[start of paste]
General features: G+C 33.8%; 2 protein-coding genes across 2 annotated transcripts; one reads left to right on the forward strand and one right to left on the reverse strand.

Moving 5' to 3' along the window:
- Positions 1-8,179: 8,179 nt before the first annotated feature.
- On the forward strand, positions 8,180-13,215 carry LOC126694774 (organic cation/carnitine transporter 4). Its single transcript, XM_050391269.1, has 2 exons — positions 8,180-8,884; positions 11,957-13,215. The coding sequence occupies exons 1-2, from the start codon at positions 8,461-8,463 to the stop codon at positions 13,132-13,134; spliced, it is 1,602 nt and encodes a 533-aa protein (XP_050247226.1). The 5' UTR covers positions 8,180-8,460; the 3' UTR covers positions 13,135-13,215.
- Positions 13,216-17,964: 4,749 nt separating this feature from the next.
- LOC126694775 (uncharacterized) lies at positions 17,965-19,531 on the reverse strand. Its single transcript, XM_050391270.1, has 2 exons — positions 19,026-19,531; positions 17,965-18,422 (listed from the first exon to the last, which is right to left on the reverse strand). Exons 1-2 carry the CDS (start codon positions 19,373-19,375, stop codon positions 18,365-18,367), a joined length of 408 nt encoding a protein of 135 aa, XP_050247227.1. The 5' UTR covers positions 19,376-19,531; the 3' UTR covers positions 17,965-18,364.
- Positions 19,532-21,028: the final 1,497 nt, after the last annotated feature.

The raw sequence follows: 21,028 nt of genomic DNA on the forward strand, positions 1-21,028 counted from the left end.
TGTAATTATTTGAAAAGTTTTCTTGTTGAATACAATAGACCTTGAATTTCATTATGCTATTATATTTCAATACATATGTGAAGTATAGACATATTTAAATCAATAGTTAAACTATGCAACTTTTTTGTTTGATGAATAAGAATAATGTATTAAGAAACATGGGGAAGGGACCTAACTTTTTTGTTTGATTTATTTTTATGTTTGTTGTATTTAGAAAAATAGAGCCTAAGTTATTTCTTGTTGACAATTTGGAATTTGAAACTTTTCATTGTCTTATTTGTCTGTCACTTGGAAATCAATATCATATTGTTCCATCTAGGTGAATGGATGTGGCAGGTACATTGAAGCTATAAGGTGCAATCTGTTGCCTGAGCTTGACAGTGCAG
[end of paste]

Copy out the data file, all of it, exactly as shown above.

General features: G+C 33.8%; 2 protein-coding genes across 2 annotated transcripts; one reads left to right on the forward strand and one right to left on the reverse strand.

Moving 5' to 3' along the window:
- Positions 1-8,179: 8,179 nt before the first annotated feature.
- On the forward strand, positions 8,180-13,215 carry LOC126694774 (organic cation/carnitine transporter 4). Its single transcript, XM_050391269.1, has 2 exons — positions 8,180-8,884; positions 11,957-13,215. The coding sequence occupies exons 1-2, from the start codon at positions 8,461-8,463 to the stop codon at positions 13,132-13,134; spliced, it is 1,602 nt and encodes a 533-aa protein (XP_050247226.1). The 5' UTR covers positions 8,180-8,460; the 3' UTR covers positions 13,135-13,215.
- Positions 13,216-17,964: 4,749 nt separating this feature from the next.
- LOC126694775 (uncharacterized) lies at positions 17,965-19,531 on the reverse strand. Its single transcript, XM_050391270.1, has 2 exons — positions 19,026-19,531; positions 17,965-18,422 (listed from the first exon to the last, which is right to left on the reverse strand). Exons 1-2 carry the CDS (start codon positions 19,373-19,375, stop codon positions 18,365-18,367), a joined length of 408 nt encoding a protein of 135 aa, XP_050247227.1. The 5' UTR covers positions 19,376-19,531; the 3' UTR covers positions 17,965-18,364.
- Positions 19,532-21,028: the final 1,497 nt, after the last annotated feature.

The raw sequence follows: 21,028 nt of genomic DNA on the forward strand, positions 1-21,028 counted from the left end.
TGTAATTATTTGAAAAGTTTTCTTGTTGAATACAATAGACCTTGAATTTCATTATGCTATTATATTTCAATACATATGTGAAGTATAGACATATTTAAATCAATAGTTAAACTATGCAACTTTTTTGTTTGATGAATAAGAATAATGTATTAAGAAACATGGGGAAGGGACCTAACTTTTTTGTTTGATTTATTTTTATGTTTGTTGTATTTAGAAAAATAGAGCCTAAGTTATTTCTTGTTGACAATTTGGAATTTGAAACTTTTCATTGTCTTATTTGTCTGTCACTTGGAAATCAATATCATATTGTTCCATCTAGGTGAATGGATGTGGCAGGTACATTGAAGCTATAAGGTGCAATCTGTTGCCTGAGCTTGACAGTGCAG